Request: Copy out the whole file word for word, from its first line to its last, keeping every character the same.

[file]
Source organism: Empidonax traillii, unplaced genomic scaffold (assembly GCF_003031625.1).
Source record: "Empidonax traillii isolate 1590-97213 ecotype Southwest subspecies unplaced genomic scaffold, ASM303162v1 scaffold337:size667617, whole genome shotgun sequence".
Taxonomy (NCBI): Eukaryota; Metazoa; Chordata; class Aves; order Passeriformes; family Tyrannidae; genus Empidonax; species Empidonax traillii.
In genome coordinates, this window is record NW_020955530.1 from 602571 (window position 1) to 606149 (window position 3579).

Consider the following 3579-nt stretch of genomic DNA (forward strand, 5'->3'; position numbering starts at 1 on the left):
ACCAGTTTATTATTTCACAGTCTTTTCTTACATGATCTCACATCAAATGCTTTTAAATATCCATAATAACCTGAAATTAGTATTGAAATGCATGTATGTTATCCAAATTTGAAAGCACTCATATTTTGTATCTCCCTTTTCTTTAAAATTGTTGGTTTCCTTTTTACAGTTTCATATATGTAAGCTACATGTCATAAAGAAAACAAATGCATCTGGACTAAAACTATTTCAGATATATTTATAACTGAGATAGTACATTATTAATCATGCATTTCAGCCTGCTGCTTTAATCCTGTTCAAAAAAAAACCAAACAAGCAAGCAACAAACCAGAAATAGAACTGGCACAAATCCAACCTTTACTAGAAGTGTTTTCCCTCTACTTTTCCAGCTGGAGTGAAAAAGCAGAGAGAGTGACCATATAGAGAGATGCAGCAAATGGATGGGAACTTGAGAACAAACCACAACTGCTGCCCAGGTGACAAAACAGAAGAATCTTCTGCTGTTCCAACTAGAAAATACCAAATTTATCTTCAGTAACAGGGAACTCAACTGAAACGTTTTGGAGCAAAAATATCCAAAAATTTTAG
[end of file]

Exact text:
Source organism: Empidonax traillii, unplaced genomic scaffold (assembly GCF_003031625.1).
Source record: "Empidonax traillii isolate 1590-97213 ecotype Southwest subspecies unplaced genomic scaffold, ASM303162v1 scaffold337:size667617, whole genome shotgun sequence".
Taxonomy (NCBI): Eukaryota; Metazoa; Chordata; class Aves; order Passeriformes; family Tyrannidae; genus Empidonax; species Empidonax traillii.
In genome coordinates, this window is record NW_020955530.1 from 602571 (window position 1) to 606149 (window position 3579).

Consider the following 3579-nt stretch of genomic DNA (forward strand, 5'->3'; position numbering starts at 1 on the left):
ACCAGTTTATTATTTCACAGTCTTTTCTTACATGATCTCACATCAAATGCTTTTAAATATCCATAATAACCTGAAATTAGTATTGAAATGCATGTATGTTATCCAAATTTGAAAGCACTCATATTTTGTATCTCCCTTTTCTTTAAAATTGTTGGTTTCCTTTTTACAGTTTCATATATGTAAGCTACATGTCATAAAGAAAACAAATGCATCTGGACTAAAACTATTTCAGATATATTTATAACTGAGATAGTACATTATTAATCATGCATTTCAGCCTGCTGCTTTAATCCTGTTCAAAAAAAAACCAAACAAGCAAGCAACAAACCAGAAATAGAACTGGCACAAATCCAACCTTTACTAGAAGTGTTTTCCCTCTACTTTTCCAGCTGGAGTGAAAAAGCAGAGAGAGTGACCATATAGAGAGATGCAGCAAATGGATGGGAACTTGAGAACAAACCACAACTGCTGCCCAGGTGACAAAACAGAAGAATCTTCTGCTGTTCCAACTAGAAAATACCAAATTTATCTTCAGTAACAGGGAACTCAACTGAAACGTTTTGGAGCAAAAATATCCAAAAATTTTAG